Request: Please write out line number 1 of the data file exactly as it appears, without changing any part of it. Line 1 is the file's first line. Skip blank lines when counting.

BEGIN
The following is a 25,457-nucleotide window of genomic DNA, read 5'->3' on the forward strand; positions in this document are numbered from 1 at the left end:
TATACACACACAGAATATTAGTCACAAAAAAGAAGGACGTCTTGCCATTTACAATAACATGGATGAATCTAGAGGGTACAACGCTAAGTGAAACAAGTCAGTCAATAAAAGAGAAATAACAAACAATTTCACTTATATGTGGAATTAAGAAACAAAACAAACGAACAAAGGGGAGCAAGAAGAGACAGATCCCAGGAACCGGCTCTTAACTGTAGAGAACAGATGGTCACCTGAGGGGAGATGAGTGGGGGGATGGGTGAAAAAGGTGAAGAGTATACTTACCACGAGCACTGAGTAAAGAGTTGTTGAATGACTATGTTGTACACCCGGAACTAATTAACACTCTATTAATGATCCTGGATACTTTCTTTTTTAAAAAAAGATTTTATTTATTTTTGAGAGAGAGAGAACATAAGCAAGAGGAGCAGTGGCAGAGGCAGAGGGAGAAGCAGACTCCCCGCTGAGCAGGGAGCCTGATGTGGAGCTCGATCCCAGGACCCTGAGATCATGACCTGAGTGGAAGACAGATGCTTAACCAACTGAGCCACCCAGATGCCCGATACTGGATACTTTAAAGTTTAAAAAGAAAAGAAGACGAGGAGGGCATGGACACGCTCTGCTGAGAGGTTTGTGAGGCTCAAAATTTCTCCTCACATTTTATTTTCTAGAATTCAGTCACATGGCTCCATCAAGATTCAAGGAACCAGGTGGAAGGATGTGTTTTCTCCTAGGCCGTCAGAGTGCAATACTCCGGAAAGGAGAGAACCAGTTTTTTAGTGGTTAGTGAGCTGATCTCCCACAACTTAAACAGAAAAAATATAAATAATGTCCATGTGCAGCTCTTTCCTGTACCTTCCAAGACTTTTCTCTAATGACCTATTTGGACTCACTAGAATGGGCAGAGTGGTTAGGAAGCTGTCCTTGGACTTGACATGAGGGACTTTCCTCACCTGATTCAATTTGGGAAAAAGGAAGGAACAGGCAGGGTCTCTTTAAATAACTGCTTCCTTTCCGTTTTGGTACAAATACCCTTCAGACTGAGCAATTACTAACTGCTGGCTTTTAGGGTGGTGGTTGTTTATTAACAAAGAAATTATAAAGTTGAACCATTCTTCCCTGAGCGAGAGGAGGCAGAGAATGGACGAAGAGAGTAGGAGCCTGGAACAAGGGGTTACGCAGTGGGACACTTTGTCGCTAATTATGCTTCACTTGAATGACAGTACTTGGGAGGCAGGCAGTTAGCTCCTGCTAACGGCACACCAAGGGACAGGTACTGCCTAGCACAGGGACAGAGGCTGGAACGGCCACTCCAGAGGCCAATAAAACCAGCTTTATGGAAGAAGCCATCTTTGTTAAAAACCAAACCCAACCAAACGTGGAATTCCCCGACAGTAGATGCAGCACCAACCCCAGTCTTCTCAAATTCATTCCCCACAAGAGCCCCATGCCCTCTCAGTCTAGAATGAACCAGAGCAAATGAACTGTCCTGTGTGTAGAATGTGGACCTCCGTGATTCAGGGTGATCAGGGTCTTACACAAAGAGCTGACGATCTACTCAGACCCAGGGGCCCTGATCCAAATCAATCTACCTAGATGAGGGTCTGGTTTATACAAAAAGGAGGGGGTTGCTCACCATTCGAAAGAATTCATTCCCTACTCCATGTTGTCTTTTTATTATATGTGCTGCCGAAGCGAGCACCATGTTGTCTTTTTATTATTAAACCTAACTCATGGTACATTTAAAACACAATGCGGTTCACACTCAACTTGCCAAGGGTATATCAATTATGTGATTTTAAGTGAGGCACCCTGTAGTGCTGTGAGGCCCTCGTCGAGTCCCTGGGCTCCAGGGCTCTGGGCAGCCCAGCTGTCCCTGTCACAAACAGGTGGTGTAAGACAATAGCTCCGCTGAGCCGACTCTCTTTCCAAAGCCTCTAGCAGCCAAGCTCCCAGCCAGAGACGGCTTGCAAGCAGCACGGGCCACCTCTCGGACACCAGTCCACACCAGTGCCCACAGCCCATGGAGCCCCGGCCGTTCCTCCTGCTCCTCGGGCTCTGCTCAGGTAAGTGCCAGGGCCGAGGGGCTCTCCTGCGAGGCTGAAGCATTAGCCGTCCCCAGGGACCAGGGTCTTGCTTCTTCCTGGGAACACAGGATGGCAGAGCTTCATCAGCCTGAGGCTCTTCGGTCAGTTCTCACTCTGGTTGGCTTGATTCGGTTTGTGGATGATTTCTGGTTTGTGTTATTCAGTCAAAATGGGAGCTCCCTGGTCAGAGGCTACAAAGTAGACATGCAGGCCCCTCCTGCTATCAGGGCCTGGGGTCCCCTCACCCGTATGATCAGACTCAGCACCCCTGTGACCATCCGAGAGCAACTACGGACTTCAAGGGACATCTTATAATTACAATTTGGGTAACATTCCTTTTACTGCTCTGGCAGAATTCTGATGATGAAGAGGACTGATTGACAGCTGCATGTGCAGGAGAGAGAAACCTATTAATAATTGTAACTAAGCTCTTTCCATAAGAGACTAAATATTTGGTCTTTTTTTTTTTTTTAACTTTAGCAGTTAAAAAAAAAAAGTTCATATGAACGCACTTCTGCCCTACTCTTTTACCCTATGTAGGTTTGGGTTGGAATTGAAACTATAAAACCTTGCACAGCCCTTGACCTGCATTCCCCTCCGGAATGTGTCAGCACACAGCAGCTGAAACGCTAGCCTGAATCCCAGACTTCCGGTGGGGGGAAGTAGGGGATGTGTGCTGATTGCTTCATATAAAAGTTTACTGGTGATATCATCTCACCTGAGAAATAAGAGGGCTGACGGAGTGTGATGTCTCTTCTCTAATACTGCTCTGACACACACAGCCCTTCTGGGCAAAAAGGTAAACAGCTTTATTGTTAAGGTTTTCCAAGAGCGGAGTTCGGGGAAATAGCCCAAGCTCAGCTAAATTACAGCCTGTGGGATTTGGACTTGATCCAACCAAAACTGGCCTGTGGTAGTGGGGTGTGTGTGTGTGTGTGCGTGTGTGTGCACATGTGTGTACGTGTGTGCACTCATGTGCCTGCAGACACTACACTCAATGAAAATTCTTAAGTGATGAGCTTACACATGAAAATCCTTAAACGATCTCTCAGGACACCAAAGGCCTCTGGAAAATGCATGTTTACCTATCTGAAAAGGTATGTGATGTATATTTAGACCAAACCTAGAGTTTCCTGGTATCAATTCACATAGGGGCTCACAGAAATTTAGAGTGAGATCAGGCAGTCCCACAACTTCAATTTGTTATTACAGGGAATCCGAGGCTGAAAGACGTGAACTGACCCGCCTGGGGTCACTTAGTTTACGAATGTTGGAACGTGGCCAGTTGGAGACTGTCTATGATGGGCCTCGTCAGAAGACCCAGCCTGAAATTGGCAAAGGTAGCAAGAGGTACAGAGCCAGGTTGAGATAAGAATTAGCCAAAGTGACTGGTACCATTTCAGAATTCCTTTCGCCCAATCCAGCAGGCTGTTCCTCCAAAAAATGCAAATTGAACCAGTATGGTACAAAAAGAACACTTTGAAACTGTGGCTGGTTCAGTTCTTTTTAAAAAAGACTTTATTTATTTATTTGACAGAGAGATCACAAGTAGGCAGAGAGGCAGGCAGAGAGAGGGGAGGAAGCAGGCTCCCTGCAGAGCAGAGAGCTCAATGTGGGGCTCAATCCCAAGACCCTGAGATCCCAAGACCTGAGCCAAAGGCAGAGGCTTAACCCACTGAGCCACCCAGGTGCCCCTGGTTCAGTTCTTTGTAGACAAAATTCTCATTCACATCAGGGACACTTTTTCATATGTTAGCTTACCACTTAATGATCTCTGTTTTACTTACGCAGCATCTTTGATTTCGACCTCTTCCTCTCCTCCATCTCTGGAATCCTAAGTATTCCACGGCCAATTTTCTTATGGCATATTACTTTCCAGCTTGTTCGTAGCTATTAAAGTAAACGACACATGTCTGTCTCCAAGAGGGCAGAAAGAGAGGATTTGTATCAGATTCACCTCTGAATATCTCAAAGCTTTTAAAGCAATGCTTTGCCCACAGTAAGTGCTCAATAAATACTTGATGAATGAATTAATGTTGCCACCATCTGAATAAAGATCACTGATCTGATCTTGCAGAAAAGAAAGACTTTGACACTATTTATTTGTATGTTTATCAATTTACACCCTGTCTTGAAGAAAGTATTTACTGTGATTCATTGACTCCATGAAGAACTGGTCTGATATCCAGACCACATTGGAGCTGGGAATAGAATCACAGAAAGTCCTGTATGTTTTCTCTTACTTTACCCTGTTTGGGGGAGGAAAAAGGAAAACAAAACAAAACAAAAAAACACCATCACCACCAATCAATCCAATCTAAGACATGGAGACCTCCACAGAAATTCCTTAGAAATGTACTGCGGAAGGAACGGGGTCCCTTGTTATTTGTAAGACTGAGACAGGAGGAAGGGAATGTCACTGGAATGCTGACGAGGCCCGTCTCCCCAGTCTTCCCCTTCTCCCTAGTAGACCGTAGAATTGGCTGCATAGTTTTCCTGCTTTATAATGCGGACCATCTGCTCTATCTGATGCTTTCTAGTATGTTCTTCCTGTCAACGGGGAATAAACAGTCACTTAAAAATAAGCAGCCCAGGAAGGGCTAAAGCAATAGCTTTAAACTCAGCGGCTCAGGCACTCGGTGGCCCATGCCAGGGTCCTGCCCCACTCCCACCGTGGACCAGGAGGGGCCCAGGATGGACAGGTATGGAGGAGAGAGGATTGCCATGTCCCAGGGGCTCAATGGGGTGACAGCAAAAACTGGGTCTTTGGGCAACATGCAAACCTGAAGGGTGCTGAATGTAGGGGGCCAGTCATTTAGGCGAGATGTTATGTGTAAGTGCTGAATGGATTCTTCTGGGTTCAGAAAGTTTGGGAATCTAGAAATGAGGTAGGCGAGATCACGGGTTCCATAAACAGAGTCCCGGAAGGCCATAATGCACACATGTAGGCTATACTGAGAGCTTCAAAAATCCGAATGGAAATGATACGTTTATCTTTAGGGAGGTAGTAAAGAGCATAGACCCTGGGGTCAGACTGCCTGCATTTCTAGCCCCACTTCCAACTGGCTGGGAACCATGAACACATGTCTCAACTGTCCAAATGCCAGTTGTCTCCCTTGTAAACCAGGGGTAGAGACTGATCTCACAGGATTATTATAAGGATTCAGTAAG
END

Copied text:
The following is a 25,457-nucleotide window of genomic DNA, read 5'->3' on the forward strand; positions in this document are numbered from 1 at the left end: